For the estimated 85 million Americans who enjoy observing or photographing wild birds, a local wealth of opportunity is available at the Barataria Preserve, one of six sites that make up the Jean Lafitte National Historical Park and Preserve.

“Right now is a great time to come down to Barataria,” said Julie Whitbeck, Ph.D., ecologist at Jean Lafitte National Historical Park and Preserve. “All the migratory songbirds are coming up from spending their winter in the tropics.”

Migration time is such a big deal for bird watchers, in fact, that it even has its own day: International Migratory Bird Day, which falls this year on Saturday.

On this day, Barataria Preserve will host a Beginners Bird Walk. Anyone age 10 and up is invited to come down to the park at 8 a.m. and enjoy a free two-hour walk where they will learn how to find and identify birds by sight and sound, along with how to use the new eBird kiosk.

The 23,000-acre national park’s visitors center is home to New Orleans’ first eBird Info Center — an electronic kiosk that allows amateur bird watchers to submit and map their own bird sightings, or just learn more about birds and enjoy audio and video recordings.

Funded in part by the Gulf Coast Network Inventory and Monitoring program, the eBird Info Center, or kiosk, is a touch-screen computer that serves a variety of functions. A bird watcher, with just a touch of the screen, can access a list of all the birds that have been seen recently in the park, along with information on exactly when and where. Bird watchers can then repay the favor by returning and tracking the birds they see.

More than just a fun, interactive activity, Whitbeck said the tracking also serves an important scientific purpose.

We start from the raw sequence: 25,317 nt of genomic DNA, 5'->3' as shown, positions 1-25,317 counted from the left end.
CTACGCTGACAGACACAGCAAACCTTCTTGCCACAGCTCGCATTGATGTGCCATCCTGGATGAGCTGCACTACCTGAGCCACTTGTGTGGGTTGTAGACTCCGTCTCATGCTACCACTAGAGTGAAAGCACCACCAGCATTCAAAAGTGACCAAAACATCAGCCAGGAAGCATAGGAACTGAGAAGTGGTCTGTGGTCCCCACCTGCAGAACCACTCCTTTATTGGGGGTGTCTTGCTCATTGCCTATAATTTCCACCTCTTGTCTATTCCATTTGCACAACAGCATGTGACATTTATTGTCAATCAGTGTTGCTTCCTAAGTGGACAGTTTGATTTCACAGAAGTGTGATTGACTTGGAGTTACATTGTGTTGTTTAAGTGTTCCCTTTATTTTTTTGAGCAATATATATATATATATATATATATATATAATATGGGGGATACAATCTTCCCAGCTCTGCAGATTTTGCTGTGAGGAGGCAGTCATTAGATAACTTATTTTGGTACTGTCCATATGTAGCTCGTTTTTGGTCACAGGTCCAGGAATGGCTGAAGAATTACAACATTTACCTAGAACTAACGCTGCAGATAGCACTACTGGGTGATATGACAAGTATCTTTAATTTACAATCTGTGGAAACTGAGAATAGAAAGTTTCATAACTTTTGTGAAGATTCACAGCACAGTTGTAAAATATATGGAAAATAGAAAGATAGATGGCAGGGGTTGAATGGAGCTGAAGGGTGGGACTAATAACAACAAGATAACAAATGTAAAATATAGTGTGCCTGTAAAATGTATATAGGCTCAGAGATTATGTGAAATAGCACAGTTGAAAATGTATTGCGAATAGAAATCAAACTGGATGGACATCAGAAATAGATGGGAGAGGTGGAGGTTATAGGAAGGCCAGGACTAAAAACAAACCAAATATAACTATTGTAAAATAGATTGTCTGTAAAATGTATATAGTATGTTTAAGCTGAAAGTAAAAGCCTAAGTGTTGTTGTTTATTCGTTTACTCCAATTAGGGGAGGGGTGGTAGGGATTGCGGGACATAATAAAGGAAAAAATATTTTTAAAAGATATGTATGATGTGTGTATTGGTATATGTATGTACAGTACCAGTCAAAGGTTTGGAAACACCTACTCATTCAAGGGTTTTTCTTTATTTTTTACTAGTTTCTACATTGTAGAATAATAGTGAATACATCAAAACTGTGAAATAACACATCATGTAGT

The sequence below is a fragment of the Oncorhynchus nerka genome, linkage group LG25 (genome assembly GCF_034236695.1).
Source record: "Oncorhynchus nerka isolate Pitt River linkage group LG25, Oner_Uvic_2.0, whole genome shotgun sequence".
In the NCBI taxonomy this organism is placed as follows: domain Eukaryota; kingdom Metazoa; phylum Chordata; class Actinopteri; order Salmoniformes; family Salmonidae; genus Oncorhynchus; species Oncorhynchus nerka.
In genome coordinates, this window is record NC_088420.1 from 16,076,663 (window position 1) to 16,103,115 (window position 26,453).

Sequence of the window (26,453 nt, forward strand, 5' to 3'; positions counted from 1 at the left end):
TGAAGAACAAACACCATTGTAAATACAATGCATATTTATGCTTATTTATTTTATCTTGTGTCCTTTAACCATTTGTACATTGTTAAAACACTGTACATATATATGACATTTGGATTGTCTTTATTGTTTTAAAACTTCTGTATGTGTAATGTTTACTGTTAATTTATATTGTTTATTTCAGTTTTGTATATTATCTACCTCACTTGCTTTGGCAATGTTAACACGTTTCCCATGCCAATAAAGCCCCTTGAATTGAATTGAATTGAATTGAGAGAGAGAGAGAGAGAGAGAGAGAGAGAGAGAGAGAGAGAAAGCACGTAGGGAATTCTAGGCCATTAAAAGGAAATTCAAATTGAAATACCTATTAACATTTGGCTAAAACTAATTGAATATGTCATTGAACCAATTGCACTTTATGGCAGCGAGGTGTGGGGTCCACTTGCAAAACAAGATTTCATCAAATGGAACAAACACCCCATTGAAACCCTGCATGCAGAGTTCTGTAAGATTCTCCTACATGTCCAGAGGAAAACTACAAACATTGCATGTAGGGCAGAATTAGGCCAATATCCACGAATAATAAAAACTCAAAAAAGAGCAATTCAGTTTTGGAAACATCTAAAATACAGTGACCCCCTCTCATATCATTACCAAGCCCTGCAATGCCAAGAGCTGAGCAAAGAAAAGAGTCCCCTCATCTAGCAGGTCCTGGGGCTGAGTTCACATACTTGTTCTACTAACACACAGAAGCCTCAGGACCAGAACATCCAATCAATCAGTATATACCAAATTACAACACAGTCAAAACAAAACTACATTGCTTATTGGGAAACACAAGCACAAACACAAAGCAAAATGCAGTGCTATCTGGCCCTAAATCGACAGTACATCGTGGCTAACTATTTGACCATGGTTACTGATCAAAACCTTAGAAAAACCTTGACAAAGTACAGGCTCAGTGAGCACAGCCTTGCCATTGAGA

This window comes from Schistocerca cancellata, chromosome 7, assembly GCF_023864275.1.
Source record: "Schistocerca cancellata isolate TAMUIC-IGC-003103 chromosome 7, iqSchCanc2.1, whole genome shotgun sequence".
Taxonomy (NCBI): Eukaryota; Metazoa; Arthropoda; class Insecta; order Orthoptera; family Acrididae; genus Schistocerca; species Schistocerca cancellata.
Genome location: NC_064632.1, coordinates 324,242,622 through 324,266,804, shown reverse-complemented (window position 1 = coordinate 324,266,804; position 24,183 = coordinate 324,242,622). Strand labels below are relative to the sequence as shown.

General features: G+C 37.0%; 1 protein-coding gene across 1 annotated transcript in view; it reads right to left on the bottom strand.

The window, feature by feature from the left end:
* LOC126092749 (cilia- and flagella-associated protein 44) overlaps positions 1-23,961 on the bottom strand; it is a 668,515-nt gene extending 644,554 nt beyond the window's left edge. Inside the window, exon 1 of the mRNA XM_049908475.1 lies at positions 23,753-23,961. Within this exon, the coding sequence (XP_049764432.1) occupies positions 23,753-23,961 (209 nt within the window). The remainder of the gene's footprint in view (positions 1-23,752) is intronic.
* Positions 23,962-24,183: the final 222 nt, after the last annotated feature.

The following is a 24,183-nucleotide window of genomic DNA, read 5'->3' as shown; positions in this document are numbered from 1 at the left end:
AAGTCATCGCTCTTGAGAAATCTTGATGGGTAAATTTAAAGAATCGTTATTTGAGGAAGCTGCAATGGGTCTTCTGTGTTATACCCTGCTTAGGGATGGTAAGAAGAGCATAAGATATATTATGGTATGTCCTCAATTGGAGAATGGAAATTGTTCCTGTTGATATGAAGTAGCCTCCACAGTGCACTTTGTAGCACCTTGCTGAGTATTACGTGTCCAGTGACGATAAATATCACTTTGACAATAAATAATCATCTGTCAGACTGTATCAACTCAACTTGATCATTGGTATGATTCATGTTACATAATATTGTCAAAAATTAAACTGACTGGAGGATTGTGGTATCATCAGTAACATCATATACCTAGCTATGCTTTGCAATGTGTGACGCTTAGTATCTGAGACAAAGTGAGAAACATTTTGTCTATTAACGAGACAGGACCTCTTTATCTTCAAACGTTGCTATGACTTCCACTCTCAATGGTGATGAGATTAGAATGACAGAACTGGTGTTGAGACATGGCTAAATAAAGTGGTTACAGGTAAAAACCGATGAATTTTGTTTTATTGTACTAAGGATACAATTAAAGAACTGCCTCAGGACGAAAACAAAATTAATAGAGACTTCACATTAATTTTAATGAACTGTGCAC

“There are at least one of these kiosks in every state — throughout national parks and forests, or situated within wildlife refuges,” Whitbeck said. “They are basically virtual electronic bird books, but they also enable ordinary folks to contribute to bird monitoring, which helps us expand our eyes and ears.”

Monitoring in the Gulf Coast is crucial, as the area serves as a key bird habitat for approximately 205 species of birds throughout the year, especially during migration.

“They have just flown hundreds of miles across the Gulf, so they are tired and hungry when they get here,” Whitbeck said. “They need to tank up here in order to make it to their next stop. That’s why it’s so important to conserve this habitat.”

Tracking migratory numbers and species of birds, along with the times of the migrations, all helps to provide vital information.

“If there have been environmental impacts in the Caribbean or north of us, we’ll be able to detect that,” Whitbeck said.

Barataria Preserve received its kiosk last spring, and Supervisory Park Ranger Aleutia Scott said Jean Lafitte National Historical Park and Preserve is excited to soon add kiosks to two more locations.

“There will be one at the Chalmette Battlefield Visitors Center probably by the end of May,” Scott said. “Chalmette is another great birding site. We’ll also be adding one soon to the French Quarter Visitors Center.”

The more eBird kiosks, the greater the opportunity for what Whitbeck called “citizen science.”

“We have mystified science for so long. We think of scientists as people that wear lab coats and hang out in universities or in rain forests somewhere, but things like this remind us of the importance of ‘citizen science.’ It empowers all of us to realize that we can all be scientists. Our observations are just as valid as a specialist, so we should all be keeping our eyes and ears open.”

Space is limited for the free May 10 Barataria Preserve Beginners Bird Walk. To make a reservation, call (504) 689-3690 ext. 10.

The Barataria Preserve Visitors center is at 6588 Barataria Blvd., Marrero. It is open from 9:30 a.m. to 4:30 p.m. Wednesday through Sunday.